This page contains a collage made of fragments of recordings and photographs from the performance touchez des yeux, developed during this research trajectory. The audio collage plays automatically, with many layers sounding at once.This is an intended effect. Sound and video examples from other performances are supposed to be heard by themselves, and the sound collage will turn off automatically when clicking on the play button of these examples. To return to the sound collage of touchez des yeux, click on one or more images of the performances (each image/slide show corresponds to one layer). Due to system limitations, sound might not turn off automatically in some browsers. If this is the case, it is possible to access the examples on a separate page by clicking on the hyperlinked titles in the body of the text.

I have tested the notion of metaxical amplification in two grounded performances, touchez des yeux and Interferences, with varying results. touchez was conceived around the Sonata in B-flat Major D960 by Franz Schubert. It was presented at the historical library of De Bijloke Muziekcentrum in Ghent in eight performances held between 30 November and 6 December 2018 as part of Fröhlicher Franz, a festival dedicated to the music of Schubert.1  The focus of metaxical amplification in touchez was on the narrow performance environment, the space and its acoustics, including the audience, the piano, and my personal role as a performer-curator. Interferences was also a solo piano performance, this time based on Johannes Brahms’s Study No. 5 (for left hand alone) after Bach's Chaconne, BWV 1016. In Interferences, emphasis was placed on the wider environment, notably the surroundings of the venue in downtown Porto. The performance was presented in the concert hall of the Superior School of Music and Performing Arts (ESMAE) in Porto during the IV International Contemporary Piano Meeting in December 2019.


Zooming in on touchez des yeux, the title – in English, ‘touch with the eyes’ – is directly related to the concept of metaxy. As previously mentioned, pre-Socratic philosophers believed that direct contact, or touch, was necessary for sensory perception. Later, Plato and the young Aristotle distinguished between direct senses and senses requiring distance, including hearing and sight. They judged these two categories in terms of their purity. According to this distinction, which Aristotle later rejected, sight and hearing would speak directly to the intellect and the realm of ideas, whereas touch would be our most impure sense (Alloa 2020, 155). The juxtaposition of pure (the eye) and impure (touch) in the title of my performance seemed fitting to the idea of combining vulgar noise with a type of music generally considered as high art. Additionally, the expression ‘touchez des yeux’ refers to a French idiom with multiple meanings. In the imperative mode, ‘touch with your eyes’ is what parents tell their children when they are afraid that they might break something fragile. Touching by sight is also how one relates to museum artefacts that can only be observed from afar, not unlike the deference interpreters show for tradition and the musical past. In the vocabulary of seduction, it is the way lovers look at each other, full of desire. In relation to my practice, touch refers to the pianist’s idiosyncratic interactions with their instrument. In all these cases, the expression indicates a longing for immediate contact with something that speaks to us but that is off-limits, something that is precious and fragile, an object or a body that could transform or be transformed through bare touch. For me as a performing musician and in the context of this research, it is an injunction to lift my eyes (and ears) from the score and the instrument and take a closer look around me: acknowledging the environment am in; who and what sounds are surrounding me;, what I do, or can do, to this environment; and what this environment does to me.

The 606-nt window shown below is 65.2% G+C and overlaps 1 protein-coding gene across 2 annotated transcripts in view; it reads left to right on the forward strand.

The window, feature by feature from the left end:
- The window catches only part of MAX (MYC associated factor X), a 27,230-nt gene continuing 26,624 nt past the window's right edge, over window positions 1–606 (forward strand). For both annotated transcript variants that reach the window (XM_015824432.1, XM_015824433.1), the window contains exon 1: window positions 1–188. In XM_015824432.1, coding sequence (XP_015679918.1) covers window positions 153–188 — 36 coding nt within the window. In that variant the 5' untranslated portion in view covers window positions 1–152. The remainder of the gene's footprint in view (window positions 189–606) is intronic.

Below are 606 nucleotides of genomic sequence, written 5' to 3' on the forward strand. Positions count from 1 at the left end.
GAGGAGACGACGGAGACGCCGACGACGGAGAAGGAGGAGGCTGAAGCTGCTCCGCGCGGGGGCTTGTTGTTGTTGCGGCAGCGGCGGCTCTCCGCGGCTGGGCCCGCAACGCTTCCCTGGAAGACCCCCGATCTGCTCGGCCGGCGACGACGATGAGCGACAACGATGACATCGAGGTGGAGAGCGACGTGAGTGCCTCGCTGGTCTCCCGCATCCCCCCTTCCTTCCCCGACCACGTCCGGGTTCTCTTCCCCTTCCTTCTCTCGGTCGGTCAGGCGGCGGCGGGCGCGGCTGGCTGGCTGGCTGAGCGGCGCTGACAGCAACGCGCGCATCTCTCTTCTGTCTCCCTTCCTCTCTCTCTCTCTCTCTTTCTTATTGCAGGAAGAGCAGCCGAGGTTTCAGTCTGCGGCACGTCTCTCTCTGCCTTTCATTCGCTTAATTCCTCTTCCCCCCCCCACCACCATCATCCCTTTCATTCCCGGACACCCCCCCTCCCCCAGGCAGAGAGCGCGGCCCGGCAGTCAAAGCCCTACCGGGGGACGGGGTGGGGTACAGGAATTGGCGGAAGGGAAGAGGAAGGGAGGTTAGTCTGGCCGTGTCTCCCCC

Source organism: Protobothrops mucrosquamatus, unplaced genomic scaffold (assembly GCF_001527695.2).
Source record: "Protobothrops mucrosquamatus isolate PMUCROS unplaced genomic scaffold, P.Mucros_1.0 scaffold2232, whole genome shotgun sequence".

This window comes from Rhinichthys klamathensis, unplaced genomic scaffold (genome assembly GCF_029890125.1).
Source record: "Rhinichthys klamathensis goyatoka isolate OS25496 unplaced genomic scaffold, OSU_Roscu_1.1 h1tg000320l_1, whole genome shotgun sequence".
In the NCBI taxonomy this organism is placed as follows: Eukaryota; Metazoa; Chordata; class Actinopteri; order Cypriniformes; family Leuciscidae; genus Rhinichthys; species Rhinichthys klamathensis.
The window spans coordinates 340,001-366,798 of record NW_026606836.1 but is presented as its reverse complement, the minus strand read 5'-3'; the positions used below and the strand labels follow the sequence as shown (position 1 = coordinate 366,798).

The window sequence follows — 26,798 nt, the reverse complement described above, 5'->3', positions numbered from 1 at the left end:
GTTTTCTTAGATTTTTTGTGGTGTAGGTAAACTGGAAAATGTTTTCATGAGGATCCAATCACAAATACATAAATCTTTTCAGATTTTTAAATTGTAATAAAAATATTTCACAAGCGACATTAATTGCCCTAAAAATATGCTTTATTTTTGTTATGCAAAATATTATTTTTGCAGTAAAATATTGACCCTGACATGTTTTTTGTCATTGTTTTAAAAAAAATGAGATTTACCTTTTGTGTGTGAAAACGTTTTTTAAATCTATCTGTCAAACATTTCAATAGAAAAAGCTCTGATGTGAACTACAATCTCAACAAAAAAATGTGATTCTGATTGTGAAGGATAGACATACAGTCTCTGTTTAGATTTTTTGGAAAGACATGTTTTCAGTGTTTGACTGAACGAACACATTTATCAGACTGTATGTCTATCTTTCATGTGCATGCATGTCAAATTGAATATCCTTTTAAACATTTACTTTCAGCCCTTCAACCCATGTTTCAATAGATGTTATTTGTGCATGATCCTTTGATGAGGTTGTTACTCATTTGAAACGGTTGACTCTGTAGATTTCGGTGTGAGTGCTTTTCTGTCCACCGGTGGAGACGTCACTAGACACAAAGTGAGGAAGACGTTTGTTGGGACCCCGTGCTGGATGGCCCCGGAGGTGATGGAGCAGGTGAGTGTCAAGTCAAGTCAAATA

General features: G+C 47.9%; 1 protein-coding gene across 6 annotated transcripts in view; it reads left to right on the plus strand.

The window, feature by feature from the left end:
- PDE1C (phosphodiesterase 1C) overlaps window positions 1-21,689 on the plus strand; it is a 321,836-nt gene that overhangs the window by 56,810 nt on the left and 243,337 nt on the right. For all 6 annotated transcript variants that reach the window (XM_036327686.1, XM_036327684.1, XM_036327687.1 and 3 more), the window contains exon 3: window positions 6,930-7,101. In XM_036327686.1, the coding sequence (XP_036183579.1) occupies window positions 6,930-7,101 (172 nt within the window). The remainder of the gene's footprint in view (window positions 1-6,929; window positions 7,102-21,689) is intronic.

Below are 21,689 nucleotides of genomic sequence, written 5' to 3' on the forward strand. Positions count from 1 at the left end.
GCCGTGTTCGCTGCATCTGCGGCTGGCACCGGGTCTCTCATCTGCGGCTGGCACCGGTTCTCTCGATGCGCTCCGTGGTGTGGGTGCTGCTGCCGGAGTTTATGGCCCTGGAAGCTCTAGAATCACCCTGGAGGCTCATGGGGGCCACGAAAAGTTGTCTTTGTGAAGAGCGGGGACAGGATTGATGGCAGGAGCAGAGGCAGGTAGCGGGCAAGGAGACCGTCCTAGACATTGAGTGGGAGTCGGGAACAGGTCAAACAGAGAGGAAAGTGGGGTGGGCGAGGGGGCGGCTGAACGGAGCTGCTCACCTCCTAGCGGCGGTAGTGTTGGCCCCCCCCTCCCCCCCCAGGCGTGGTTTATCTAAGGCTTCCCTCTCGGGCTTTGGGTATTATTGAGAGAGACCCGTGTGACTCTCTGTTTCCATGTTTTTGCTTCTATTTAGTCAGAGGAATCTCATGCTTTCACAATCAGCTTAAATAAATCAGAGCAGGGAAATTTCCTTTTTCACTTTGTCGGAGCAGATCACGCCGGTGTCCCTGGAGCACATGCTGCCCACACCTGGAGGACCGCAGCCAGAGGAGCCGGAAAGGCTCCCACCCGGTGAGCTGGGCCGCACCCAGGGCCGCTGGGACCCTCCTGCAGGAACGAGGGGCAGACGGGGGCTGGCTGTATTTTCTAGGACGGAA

When it comes to practical implementation, the audience’s space for touchez was amplified through contact microphones placed on the balustrade of the mezzanine and on the library floor, thereby picking up noises such as steps, whispering, and the friction of clothes. Next to this, the space itself – its acoustic fingerprint and sound-reflecting elements – was amplified through contact microphones which were placed on reflective surfaces such as glass vitrines. There was also a pair of condenser microphones hanging from the balustrade that captured ambient sounds whose signals became convoluted with the acoustic impulse response of the space. These signals, played back in real time, acquired depth and a three-dimensional quality. Oftentimes, the conflict of frequencies in the space triggered audio feedback, to which I will return shortly.2 


During the performance, I sat at the piano and played the sonata’s first movement, with an array of switches and pedals next to my feet, allowing me to turn groups of speakers on or off, to control the volume of the amplification, and to access a loop function with which I could record and play back fragments of the performance of my choosing. When depressed, most of the switches produced a clear and loud clicking sound that could also be used musically. The amplification system was controlled through a laptop running a Max/MSP patch and a virtual sound card connected to a mixer. The action of the piano became more audible because microphones were placed inside the instrument, close to the hammers, soundboard and pedals. These microphones captured the mechanical sounds that were then played back through speakers placed directly under the instrument. These sounds, which are natural consequences of the activation of the instrument when performing a piece such as this sonata, included the thud of the dampers when the pedal is pressed down and then quickly lifted, the light clicking produced by the hammers when depressing and releasing the keys, the sound of the fingers hitting the keys, as well as the ‘shadow’ sounds of the strings (a barely audible sound like a halo of a tone, produced through a very light and rapid pressure on the keys).